Student Theses and Dissertations


Maya Bader

Date of Award


Document Type


RU Laboratory

Steller Laboratory


Drosophila spermatogenesis, apoptosis, caspase activation, ubiquitin-proteasome systems, sperm differentiation, dmPI31, F-Box regulatory complex


The regulation of apoptosis, or programmed cell death has been the subject of a vast body of research because of its implication in normal development, tissue homeostasis and a wide range of diseases. The major point of focus for understanding apoptosis regulation is the activation of its primary executioner: the caspase. This family of proteolytic enzymes has been shown to be tightly controlled, as many different proteins govern their transcription, stability, activation, and activity. Consequently, caspase regulation is extremely complex, and is further complicated by a discrepancy between different cell types and paradigms. Caspases have also been shown to have non-apoptotic roles in many vital cellular processes, heightening the need for specific modulators. Therefore, exactly how caspases are regulated is still being worked out, and new factors are still being discovered. In this thesis, I describe the isolation of new caspase regulators. From a genetic screen for mutants that abrogate caspase activity during terminal spermatid differentiation, we isolated several mutants that have unique roles in caspase activation. The screen revealed 33 mutants that complement into 22 genetic groups. Although they all share a deficiency in caspase activation, these mutants were further sub-divided into groups with distinct morphological phenotypes. One group mapped to cytochrome-c-d, previously shown to be required for caspase activation in this system. We also isolated two members of a Cullin-3-based ubiquitin ligase complex, Cullin-3T and KLHL10. The mutations in cullin-3 were in a specialized intron that splices into a testis-specific isoform, the first characterization of a tissue-specific isoform of this gene. It was the first report describing the function of this type of ubiquitin ligase in caspase regulation. Another isolated mutant was in a yet uncharacterized F-box protein we termed Nutcracker. F-box proteins are the substrate-binding units of SCF ubiquitin ligases, and we showed that Nutcracker is indeed part of such a complex. From a proteomics screen for Nutcracker physical interactors, we isolated DmPI31. Nutcracker promotes DmPI31 stability, and a complex between these proteins is essential for both caspase activation and sperm differentiation. DmPI31 is conserved with the mammalian PI31 proteins, initially described as proteasome inhibitors. By contrast, we show that DmPI31 is a proteasome activator both in vitro and in vivo. Generation of dmPI31 mutants by homologous recombination revealed that dmPI31 is required for viability and fertility, as the targeted depletion of dmPI31 resulted in sterility due to meiotic cell-cycle abnormalities. These results define a new mechanism for the regulation of proteasome function. The overall findings demonstrate that cellular remodeling during spermatid differentiation requires the coordinate action of two major proteolytic entities: caspase and ubiquitin-proteasome systems.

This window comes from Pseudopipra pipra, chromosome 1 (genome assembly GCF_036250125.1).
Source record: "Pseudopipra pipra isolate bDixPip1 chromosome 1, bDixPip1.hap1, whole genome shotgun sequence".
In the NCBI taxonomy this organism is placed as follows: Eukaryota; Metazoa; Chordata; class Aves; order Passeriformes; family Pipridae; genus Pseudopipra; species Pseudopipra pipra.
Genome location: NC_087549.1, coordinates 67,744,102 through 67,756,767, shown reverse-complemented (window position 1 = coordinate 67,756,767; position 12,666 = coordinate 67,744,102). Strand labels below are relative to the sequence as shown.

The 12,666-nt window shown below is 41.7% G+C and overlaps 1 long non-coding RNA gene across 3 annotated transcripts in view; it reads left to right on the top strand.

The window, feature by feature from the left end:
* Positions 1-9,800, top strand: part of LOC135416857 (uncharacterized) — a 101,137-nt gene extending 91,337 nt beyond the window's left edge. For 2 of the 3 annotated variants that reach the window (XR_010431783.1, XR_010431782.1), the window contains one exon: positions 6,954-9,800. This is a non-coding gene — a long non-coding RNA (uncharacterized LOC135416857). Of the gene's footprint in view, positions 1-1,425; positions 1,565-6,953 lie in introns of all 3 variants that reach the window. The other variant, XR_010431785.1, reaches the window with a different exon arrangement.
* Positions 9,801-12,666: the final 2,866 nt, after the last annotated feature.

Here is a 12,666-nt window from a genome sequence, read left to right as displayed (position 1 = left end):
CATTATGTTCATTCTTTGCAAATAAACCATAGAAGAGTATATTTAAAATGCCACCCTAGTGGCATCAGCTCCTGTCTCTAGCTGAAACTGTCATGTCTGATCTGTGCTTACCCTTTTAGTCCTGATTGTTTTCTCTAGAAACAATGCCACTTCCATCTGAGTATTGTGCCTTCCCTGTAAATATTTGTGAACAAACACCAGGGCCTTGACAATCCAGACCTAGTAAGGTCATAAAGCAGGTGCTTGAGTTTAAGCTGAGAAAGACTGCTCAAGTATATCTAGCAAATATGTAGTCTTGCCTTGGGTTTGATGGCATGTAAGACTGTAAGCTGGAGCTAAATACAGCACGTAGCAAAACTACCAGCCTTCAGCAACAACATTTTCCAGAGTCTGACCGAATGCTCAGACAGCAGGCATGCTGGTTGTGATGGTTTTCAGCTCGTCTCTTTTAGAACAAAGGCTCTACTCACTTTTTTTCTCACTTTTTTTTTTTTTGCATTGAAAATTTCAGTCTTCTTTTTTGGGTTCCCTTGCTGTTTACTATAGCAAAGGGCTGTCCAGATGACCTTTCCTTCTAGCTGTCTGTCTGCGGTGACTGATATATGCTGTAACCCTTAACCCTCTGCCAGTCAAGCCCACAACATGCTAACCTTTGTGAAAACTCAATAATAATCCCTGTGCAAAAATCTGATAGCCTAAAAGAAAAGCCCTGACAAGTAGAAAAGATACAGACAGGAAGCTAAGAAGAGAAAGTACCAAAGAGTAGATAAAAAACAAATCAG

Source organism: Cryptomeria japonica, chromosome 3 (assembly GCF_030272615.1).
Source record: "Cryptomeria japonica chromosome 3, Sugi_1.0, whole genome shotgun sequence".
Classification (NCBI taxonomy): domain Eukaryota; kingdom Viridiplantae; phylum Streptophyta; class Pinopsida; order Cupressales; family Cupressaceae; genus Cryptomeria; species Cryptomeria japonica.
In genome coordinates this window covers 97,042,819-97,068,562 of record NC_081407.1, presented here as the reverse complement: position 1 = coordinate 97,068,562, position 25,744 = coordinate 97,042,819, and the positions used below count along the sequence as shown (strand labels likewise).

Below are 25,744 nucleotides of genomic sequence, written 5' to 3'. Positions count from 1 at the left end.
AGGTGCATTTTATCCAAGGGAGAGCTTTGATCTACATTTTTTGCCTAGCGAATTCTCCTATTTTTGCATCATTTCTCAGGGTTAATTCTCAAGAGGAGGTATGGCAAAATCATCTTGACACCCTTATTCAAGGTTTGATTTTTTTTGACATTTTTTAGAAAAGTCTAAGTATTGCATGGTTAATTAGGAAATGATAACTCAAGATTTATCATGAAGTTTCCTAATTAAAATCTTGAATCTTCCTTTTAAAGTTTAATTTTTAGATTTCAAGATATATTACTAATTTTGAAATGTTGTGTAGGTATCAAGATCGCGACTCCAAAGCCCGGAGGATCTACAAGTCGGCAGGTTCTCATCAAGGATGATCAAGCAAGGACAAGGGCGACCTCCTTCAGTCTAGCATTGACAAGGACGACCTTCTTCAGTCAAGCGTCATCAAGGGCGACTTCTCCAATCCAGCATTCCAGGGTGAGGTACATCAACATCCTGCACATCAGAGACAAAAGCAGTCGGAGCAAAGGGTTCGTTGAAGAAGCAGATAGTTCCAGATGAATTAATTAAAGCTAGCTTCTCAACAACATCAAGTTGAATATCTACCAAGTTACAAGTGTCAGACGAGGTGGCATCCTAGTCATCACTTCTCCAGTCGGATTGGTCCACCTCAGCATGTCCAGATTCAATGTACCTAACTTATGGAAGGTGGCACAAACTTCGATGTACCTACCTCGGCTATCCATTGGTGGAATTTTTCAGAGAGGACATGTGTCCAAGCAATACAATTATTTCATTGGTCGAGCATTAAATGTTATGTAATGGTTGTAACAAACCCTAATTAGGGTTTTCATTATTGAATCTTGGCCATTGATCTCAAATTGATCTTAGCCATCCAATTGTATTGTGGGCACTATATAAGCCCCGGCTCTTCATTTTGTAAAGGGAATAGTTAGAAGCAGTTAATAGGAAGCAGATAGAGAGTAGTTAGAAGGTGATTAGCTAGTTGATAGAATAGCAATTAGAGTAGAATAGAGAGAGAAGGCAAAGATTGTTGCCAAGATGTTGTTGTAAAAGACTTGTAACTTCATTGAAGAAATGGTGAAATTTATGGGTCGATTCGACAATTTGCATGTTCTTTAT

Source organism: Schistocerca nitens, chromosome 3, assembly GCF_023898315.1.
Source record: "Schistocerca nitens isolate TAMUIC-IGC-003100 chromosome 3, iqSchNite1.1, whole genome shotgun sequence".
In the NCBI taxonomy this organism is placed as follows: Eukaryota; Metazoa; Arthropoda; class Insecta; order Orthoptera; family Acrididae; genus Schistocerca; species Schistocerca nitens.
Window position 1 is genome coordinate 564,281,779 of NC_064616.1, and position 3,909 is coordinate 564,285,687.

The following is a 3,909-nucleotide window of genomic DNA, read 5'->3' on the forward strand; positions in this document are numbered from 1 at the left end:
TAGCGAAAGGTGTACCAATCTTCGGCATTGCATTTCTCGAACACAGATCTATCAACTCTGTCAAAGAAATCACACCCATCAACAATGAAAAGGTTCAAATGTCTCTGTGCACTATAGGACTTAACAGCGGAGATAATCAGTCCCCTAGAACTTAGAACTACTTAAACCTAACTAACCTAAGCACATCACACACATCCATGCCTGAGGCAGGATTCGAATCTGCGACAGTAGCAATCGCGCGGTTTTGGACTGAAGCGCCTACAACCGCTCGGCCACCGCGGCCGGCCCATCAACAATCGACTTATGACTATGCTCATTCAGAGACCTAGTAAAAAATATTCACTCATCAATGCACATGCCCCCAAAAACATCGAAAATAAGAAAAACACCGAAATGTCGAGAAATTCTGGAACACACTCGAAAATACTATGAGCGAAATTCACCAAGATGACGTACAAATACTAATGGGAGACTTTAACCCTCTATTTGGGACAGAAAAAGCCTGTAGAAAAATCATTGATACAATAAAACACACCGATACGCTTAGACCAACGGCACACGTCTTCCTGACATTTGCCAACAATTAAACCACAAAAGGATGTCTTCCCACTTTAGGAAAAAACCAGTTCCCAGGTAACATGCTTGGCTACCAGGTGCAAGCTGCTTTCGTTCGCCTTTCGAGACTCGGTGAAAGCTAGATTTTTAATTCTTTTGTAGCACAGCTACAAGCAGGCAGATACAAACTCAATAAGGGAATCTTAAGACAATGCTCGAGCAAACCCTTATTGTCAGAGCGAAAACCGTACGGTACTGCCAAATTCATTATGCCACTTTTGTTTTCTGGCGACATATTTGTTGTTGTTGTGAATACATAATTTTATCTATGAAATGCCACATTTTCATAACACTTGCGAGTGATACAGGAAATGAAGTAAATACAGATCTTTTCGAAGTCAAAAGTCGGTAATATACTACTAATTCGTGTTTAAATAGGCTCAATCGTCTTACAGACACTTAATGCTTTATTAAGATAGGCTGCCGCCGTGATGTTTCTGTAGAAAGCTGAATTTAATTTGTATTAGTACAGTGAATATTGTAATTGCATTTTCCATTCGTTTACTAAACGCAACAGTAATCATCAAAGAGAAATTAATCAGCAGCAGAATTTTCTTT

A thesis presented to the faculty of The Rockefeller University in partial fulfillment of the requirements for the degree of Doctor of Philosophy.

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